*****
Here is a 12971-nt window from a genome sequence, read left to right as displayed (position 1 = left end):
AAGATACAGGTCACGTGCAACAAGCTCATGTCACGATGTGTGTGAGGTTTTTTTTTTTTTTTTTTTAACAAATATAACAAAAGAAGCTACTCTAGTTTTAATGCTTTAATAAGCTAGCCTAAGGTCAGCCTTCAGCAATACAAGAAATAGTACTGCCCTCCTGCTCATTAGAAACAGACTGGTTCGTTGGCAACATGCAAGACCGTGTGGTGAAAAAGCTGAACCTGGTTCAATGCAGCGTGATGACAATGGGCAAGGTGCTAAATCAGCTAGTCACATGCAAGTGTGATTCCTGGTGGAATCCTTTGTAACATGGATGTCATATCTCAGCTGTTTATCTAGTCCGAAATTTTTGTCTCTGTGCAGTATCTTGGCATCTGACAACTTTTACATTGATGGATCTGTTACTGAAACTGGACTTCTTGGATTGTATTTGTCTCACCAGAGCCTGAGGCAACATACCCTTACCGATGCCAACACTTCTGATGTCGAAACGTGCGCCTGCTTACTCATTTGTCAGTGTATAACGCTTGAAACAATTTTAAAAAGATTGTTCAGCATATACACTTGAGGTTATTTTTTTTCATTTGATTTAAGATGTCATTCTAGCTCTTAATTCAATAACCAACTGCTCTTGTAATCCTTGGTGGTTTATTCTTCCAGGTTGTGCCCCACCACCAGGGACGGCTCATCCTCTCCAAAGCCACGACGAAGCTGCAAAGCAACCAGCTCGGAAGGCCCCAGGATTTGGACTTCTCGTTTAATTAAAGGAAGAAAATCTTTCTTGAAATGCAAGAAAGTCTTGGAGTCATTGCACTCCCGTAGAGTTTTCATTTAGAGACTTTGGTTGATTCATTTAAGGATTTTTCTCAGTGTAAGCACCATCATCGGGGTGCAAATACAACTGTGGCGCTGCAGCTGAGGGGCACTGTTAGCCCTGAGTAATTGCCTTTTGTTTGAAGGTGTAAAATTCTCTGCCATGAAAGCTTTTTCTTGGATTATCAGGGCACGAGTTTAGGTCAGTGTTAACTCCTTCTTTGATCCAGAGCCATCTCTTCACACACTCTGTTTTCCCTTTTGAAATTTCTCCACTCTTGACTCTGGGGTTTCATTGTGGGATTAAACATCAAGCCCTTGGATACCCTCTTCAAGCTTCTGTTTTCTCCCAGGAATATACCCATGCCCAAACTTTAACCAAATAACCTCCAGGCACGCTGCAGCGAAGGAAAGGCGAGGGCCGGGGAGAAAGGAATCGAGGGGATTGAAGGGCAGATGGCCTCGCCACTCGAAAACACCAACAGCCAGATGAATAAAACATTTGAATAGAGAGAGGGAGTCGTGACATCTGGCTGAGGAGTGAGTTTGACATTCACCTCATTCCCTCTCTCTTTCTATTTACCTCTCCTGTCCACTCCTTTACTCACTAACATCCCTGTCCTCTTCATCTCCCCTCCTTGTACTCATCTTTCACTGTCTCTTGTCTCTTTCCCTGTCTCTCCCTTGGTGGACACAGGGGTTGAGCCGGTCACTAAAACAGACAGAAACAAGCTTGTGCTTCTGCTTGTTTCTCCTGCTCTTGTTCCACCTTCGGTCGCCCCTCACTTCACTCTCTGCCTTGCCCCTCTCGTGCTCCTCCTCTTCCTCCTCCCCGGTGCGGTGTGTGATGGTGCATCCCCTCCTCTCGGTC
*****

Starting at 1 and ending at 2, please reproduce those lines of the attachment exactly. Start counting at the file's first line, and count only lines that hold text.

Here is a 12971-nt window from a genome sequence, read left to right as displayed (position 1 = left end):
AAGATACAGGTCACGTGCAACAAGCTCATGTCACGATGTGTGTGAGGTTTTTTTTTTTTTTTTTTTAACAAATATAACAAAAGAAGCTACTCTAGTTTTAATGCTTTAATAAGCTAGCCTAAGGTCAGCCTTCAGCAATACAAGAAATAGTACTGCCCTCCTGCTCATTAGAAACAGACTGGTTCGTTGGCAACATGCAAGACCGTGTGGTGAAAAAGCTGAACCTGGTTCAATGCAGCGTGATGACAATGGGCAAGGTGCTAAATCAGCTAGTCACATGCAAGTGTGATTCCTGGTGGAATCCTTTGTAACATGGATGTCATATCTCAGCTGTTTATCTAGTCCGAAATTTTTGTCTCTGTGCAGTATCTTGGCATCTGACAACTTTTACATTGATGGATCTGTTACTGAAACTGGACTTCTTGGATTGTATTTGTCTCACCAGAGCCTGAGGCAACATACCCTTACCGATGCCAACACTTCTGATGTCGAAACGTGCGCCTGCTTACTCATTTGTCAGTGTATAACGCTTGAAACAATTTTAAAAAGATTGTTCAGCATATACACTTGAGGTTATTTTTTTTCATTTGATTTAAGATGTCATTCTAGCTCTTAATTCAATAACCAACTGCTCTTGTAATCCTTGGTGGTTTATTCTTCCAGGTTGTGCCCCACCACCAGGGACGGCTCATCCTCTCCAAAGCCACGACGAAGCTGCAAAGCAACCAGCTCGGAAGGCCCCAGGATTTGGACTTCTCGTTTAATTAAAGGAAGAAAATCTTTCTTGAAATGCAAGAAAGTCTTGGAGTCATTGCACTCCCGTAGAGTTTTCATTTAGAGACTTTGGTTGATTCATTTAAGGATTTTTCTCAGTGTAAGCACCATCATCGGGGTGCAAATACAACTGTGGCGCTGCAGCTGAGGGGCACTGTTAGCCCTGAGTAATTGCCTTTTGTTTGAAGGTGTAAAATTCTCTGCCATGAAAGCTTTTTCTTGGATTATCAGGGCACGAGTTTAGGTCAGTGTTAACTCCTTCTTTGATCCAGAGCCATCTCTTCACACACTCTGTTTTCCCTTTTGAAATTTCTCCACTCTTGACTCTGGGGTTTCATTGTGGGATTAAACATCAAGCCCTTGGATACCCTCTTCAAGCTTCTGTTTTCTCCCAGGAATATACCCATGCCCAAACTTTAACCAAATAACCTCCAGGCACGCTGCAGCGAAGGAAAGGCGAGGGCCGGGGAGAAAGGAATCGAGGGGATTGAAGGGCAGATGGCCTCGCCACTCGAAAACACCAACAGCCAGATGAATAAAACATTTGAATAGAGAGAGGGAGTCGTGACATCTGGCTGAGGAGTGAGTTTGACATTCACCTCATTCCCTCTCTCTTTCTATTTACCTCTCCTGTCCACTCCTTTACTCACTAACATCCCTGTCCTCTTCATCTCCCCTCCTTGTACTCATCTTTCACTGTCTCTTGTCTCTTTCCCTGTCTCTCCCTTGGTGGACACAGGGGTTGAGCCGGTCACTAAAACAGACAGAAACAAGCTTGTGCTTCTGCTTGTTTCTCCTGCTCTTGTTCCACCTTCGGTCGCCCCTCACTTCACTCTCTGCCTTGCCCCTCTCGTGCTCCTCCTCTTCCTCCTCCCCGGTGCGGTGTGTGATGGTGCATCCCCTCCTCTCGGTC